Research snapshot

The Neurology Department provides staff support to help residents in their research development, including preparing research proposals and study designs, and reviewing case reports and publications. Additionally, Boston Children’s Clinical Research Program aids residents with grants, study protocols, case report forms, surveys, research databases, data or project management, data analysis and education in clinical research methods and practice.

Basic and Translational Research: A snapshot

Todd Anthony, PhD
Genetic dissection of neural circuits that control stress-induced behavioral states

Larry Benowitz, PhD
Optic nerve regeneration and CNS reorganization after injury

Chinfei Chen, MD, PhD
Synaptic plasticity

Michael Crickmore, PhD
Neurobiology of motivational states

Michael Do, PhD
Regulation of physiology and behavior by light

Elizabeth Engle, MD
Congenital eye movement disorders

Michela Fagiolini, MD
Experience-dependent visual plasticity, neurodevelopmental disorders, including Rett syndrom

Gwenaelle Geleoc, PhD
Functional development of sensor hair cells in the inner ear

Xi He, PhD
Cell-cell communication; early nervous system development, Wnt family of secreted morphogens and signaling; cancer, skeletal and neurologic diseases

Zhigang He, PhD, BM
Axon regeneration

Takao Hensch, PhD
Critical periods in brain development

Jeffrey Holt, PhD
Molecular basis of sensory signals in hearing and deafness

Gabriel Kreiman, PhD, MSc
Computations in the brain and the functional architecture of neuronal circuits

Jonathan Lipton, MD, PhD
Circadian rhythms, neurological disease, translation

Annapurna Poduri, MD
Epilepsy genetics

Scott Pomeroy, MD, PhD
Molecular and cellular biology of brain tumors

Paul Rosenberg, MD, PhD
Physiology and pathophysiology of glutamate transporters in the central nervous system; molecular mechanisms of brain injury; mechanisms of homeostatic sleep regulation

Alexander Rotenberg, MD, PhD
Noninvasive brain stimulation; epilepsy; traumatic brain injury

Mustafa Sahin, MD, PhD
Neuronal wiring and neurological disease

Thomas Schwarz, PhD
Neurotransmitter secretion, membrane trafficking, synapse development, axonal transport, Parkinson’s disease

Judith Steen, PhD
Neurodegenerative diseases, proteomics and bioinformatics

Beth Stevens, PhD
Neuron-glia signaling, synapse development, plasticity

Hisashi Umemori, MD, PhD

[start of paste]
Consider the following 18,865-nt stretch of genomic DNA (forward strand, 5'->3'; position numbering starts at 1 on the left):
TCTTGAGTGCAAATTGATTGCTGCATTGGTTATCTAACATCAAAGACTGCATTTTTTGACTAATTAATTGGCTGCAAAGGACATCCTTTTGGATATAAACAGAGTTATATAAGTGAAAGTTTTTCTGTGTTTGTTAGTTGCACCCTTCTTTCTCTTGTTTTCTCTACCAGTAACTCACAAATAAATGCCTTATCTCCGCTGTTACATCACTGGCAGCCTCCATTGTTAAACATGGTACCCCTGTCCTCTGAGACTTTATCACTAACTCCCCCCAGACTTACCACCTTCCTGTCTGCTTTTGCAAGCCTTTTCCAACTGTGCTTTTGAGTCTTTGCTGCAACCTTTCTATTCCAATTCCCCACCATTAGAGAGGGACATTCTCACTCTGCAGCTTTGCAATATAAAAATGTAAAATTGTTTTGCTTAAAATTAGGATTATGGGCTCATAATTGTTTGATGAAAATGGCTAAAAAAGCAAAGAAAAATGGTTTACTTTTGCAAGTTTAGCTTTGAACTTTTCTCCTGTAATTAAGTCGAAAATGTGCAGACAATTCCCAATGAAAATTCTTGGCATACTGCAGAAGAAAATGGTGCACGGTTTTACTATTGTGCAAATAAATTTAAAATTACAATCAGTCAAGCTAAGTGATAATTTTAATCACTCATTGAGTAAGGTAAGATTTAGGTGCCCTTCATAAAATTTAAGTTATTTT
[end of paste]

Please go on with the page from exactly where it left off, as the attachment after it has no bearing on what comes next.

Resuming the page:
Wiring the functional brain

Clifford Woolf, MB, BCh, PhD
Pain, formation of neural circuits, regeneration

Clinical Research: A sampling of current studies

Boston Children’s is a focal point for neurology research. We are a member site in two NIH consortia for clinical trials, NeuroNEXT and NIH StrokeNet. Below is just a selection of some of our other current studies.

Genetics of severe early onset epilepsies
This long-term study, led by Annapurna Poduri, MD, seeks to identify genetic alterations that cause severe early-onset epilepsies, focusing on epileptic encepha¬lopathies and Ohtahara syndrome in particular, with the goal of improving diagnosis and treatment.

Advanced seizure tracking and warning systems
Seizures frequently are not identified by patients and families. This trial, led by Tobias Loddenkemper, MD, tests novel, portable epilepsy monitoring sensors and tools that can detect seizures by means of autonomic nervous system features, patient movement and other vital signs and parameters. The devices allow for rescue measures and tracking of less severe seizures and treatment responses, and may help patients gain better control over seizures.

Rett syndrome
The Rett Syndrome Research Program at Boston Children’s Hospital, led by Mustafa Sahin, MD, PhD and David Lieberman, MD, PhD, is committed to advancing our understanding of Rett syndrome and MECP2-related disorders by running clinical trials and research studies. We are also developing innovative biomarkers that can be used to assess severity and treatment effectiveness in current and future clinical trials.